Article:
What Is Chiropractic and What Does a Chiropractor Do?
Chiropractic is a type of alternative medicine that surfaced at the end of the 19th century, involving the treatment of so many musculoskeletal and related issues. Chiropractors finish arduous training at certain schools of chiropractic medicine and are certified and licensed by state boards. Reputable chiropractors have malpractice insurance, and health insurance policies now often cover chiropractic treatment.
Chiropractors are trained medical professionals who are well-known for their ability to relieve back and neck pain, even as chiropractic has been proven to be also effective against whiplash, vertigo, digestive disorders, chronic headaches and migraines, leg and arm problems, jaw problems, scoliosis and arthritis. Still, most patients who want chiropractic care do so due to pain in their neck, back or limbs and joints.
Chiropractors are specialists in the assessment of the human body, including the testing of joint health, nerve conduction, flexibility, and other relevant functions. On a patient’s first exam, the doctor of chiropractic may request a detailed health history. The chiropractor will then conduct a thorough physical examination which may or may not involve X-rays and other kinds of tests. There will probably be an effort to get in touch with the patient’s primary care physician regarding the care that the patient is receiving (perhaps the physician has referred the patient to the chiropractor for specific treatment). Lots of doctors and chiropractors act as a team in providing patient care, making decisions as one group over the course of evaluation and treatment.
The chiropractor will typically prescribe exercises for the patient as part of a total routine of self-care. Follow-up appointments may be needed a certain number of times weekly for acute injuries, while maintenance care will require less visits. Certain chiropractors may as well prescribe herbal medicines and/or dietary supplements as part of the treatment.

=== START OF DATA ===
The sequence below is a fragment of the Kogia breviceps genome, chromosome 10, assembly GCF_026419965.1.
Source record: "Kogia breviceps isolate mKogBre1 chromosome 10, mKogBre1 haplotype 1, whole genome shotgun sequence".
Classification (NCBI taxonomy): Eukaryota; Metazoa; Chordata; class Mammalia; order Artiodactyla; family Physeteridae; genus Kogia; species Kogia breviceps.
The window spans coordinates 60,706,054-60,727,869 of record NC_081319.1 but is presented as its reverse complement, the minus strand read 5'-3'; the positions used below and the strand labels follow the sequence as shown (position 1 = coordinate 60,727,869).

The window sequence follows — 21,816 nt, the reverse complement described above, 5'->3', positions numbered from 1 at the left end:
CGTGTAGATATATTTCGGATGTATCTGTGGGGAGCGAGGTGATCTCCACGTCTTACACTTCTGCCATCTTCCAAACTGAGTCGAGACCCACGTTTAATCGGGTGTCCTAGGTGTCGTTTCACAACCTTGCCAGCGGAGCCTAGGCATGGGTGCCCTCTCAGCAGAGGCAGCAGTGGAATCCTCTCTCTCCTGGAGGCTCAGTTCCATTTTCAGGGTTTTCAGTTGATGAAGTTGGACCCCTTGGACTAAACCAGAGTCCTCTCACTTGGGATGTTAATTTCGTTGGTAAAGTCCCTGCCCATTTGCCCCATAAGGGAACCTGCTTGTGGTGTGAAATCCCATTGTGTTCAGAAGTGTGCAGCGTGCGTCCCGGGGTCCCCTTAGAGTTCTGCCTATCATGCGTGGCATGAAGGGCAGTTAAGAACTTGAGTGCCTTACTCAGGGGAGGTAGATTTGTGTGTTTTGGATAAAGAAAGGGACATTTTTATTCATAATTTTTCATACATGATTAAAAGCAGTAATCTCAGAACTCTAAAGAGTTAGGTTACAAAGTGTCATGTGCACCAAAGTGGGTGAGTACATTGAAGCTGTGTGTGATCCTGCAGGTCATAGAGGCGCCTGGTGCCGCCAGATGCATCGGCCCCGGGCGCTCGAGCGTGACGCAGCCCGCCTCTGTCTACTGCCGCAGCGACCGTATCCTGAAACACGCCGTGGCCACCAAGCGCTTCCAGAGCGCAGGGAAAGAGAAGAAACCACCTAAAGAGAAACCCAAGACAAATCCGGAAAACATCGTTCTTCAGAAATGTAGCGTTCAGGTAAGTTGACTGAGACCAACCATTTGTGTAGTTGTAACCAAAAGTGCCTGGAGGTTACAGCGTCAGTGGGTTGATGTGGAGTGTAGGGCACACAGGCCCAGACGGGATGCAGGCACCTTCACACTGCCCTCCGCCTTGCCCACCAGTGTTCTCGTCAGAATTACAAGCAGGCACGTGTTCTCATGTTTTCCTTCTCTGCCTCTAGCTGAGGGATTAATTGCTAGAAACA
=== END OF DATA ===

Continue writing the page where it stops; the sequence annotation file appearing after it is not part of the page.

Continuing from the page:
What to Expect During Treatment
While there are many different types of chiropractic, you can usually expect to lie prone or supine on a low table what is specially created for chiropractic manipulation. Chiropractors can employ different muscle-relaxation techniques, from electrical stimulation to ultrasound to plain and simple massage, before performing treatment.
The feeling of getting your neck, mid-spine, lower spine or hips adjusted is said to give a “popping” sensation that typically relieves pain or stress. While a lot of chiropractors will manually “crack” the spine and joints, there are those who now use hand-held devices, usually called activators, that deliver a gentler, more calculated touch while performing basically the same functions and offering the same benefits as manual manipulation. A lot of chiropractors stock to manual “cracking” of the spine and joints, but others have been using activators or handheld devices that allow these professionals to deliver a gentler yet more calculated touch, performing the same function and delivering the same benefits as manual manipulation. Lastly, there is a small percentage of chiropractors today who practice “network chiropractic,” a kind of chiropractic medicine that applies gentle touch rather than direct spinal manipulation.
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